Tiny Holidays In A Material World


It’s no secret I love celebrations! And guess who just had a birthday? Me! It was absolutely perfect! Family called and sang Happy Birthday to me. Friends reached out either by snail mail, social media or live. I was surrounded with love. It was the perfect day and none of it had to do with the traditional material things. I told people, no gifts, but folks want to feel like they have something they can do to show you how they feel about you. Isn’t that the point of gifts in the first place? All of this got me thinking about enjoying holidays while living tiny.

I have found holidays are richer since going tiny. There is no more room in the trailer for stuff!  I used to stress out and get caught up in the hype of gift giving, holiday traditions and holiday decorating. I had a love hate affair with the whole process. Since living tiny I have given up the drama and expectations.

Decorating together and sharing traditions tells people we love them. Lights are always festive! Some no longer want holiday cards, I still like to string them up as window decor. A beautiful basket of Easter Lillies on the back bumper,  lighting the fire pit, or having a bowl of candy for the park kids coming around on Halloween, or for me, are some of my traditions I kept  from my bricks and sticks home. I simply adjusted thoughts on size.


Biodegradable decorations can add a fragrant touch and don’t have to be packed up. I like to use a simple clear jar for any celebrations and put different types of items inside like homemade fudge at Christmas, Colored Eggs at Easter, A fresh bouquet of my  favorite flowers for birthdays, or some pretty pine cones in the fall. Finish it off with some ribbon tied into a lovely bow and I start feeling like Martha Stewart! I add my favorite holiday music for a nice ambiance, and once in awhile I do take advantage of my truck storage.

There seems to be an unspoken taboo in trailer living. One does not simply march up to someone’s door and knock. Rather you wait and catch folks outside. So when my neighbors who I didn’t really know came knocking on New Years Eve and I was in the middle of being as grubby as I could in protest of holidays, I was a little surprised. I learned saying yes leads to new and fun experiences. Enjoying margaritas and enchiladas around a fire pit to bring in the New Year was a first for me this year. Thanksgiving I skipped cooking the whole meal in my convection oven. Yes, we do have ovens and all of the conveniences of a normal house. Instead  ordering out from Boston Market and hanging out with friends sounded better. It’s about quality time with people, not things.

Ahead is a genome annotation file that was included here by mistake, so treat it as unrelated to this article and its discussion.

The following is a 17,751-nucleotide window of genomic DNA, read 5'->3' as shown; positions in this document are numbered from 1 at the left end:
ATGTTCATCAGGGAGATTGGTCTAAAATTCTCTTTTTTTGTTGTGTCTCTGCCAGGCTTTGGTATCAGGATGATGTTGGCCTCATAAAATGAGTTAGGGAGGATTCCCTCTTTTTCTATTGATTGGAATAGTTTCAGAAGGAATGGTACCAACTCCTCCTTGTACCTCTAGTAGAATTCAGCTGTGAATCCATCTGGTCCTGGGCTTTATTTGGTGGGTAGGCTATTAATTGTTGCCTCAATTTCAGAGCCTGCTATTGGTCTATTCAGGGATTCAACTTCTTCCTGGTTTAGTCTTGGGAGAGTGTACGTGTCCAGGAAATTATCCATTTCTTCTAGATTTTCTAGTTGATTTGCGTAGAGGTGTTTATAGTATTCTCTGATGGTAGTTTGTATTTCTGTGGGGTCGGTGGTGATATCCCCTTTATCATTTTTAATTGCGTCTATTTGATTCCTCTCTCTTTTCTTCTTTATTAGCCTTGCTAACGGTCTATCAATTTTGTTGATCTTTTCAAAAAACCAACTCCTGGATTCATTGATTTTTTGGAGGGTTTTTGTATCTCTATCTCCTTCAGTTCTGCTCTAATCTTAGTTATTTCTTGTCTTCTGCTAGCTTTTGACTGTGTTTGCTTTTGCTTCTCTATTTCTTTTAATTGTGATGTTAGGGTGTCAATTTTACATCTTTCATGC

I had to decide what the holiday meant to me and then go from there. I no longer do something just because that’s what has always been done. I stopped the  comparison game with other’s holidays—they will always look amazing on Facebook. I stay away from big shopping days and have movie night, or go for a hike so I don’t  over spend adding to a commercialized lifestyle. Yah, yah, movies are commercial, but you get what I mean.

I remind myself, the best things in life aren’t things. People love that you want to be around them. Give your time. What a treat it was to find loved ones honoring simpler ways of celebrating, for the same purpose. I try to communicate how important to me you are, and just what I love about you. Holiday cooking of favorite dishes, and making homemade cards while enjoying holiday beverages, and a movie in the background is fun. I’m glad I kept my festive holiday mugs. Holiday light tours are all over the country. Go solo or with friends in the area or take part in seasonal sports for fun, whether your thing is snow skiing or snowshoeing at New Years, or paddle boarding to the middle of the lake to watch the fireworks for the Fourth of July.


Feeling a little lonely, I figure out who else is and host an ‘orphan’s’ Holiday for them. The name helped me laugh a little at my self and realize I’m not alone. Laughter is always a welcome addition. Go potluck style. Don’t forget about Caroling at Christmas, or you could throw an egg themed party at Easter where you paint eggs, bring egg themed dishes, and watch egg themed movies. Yep, watched “Cool Hand Luke” for Easter one year. Homeless shelters, soup kitchens, donate to a cause, toys for those in need are great ideas. Taking the focus off of me fills me with gratitude.

One favorite tradition from a friend is to travel out of the country on U.S. holidays. Folks in other countries know it is a U.S. holiday, and are intrigued that you are visiting their country, which  often results in them rolling out the red carpet for you.

And if I must resort to material gifts, I have found gifting a new experience related to a hobby, can be a hit. Be creative! Go for the  Kindle or Audible books rather than hard books that take up space and add weight to the trailer. Don’t underestimate the joy of a gift card from the Airstream Store, or Camping Club Memberships. Of course if we really listen, folks will give us hints of material things they do want. Think tiny and add a receipt.

These are just a few ideas from me. You all are the real experts! Please share your ideas in the comments. Most importantly do things that have meaning to you! How have you taken the holiday focus off of the accumulation of stuff?

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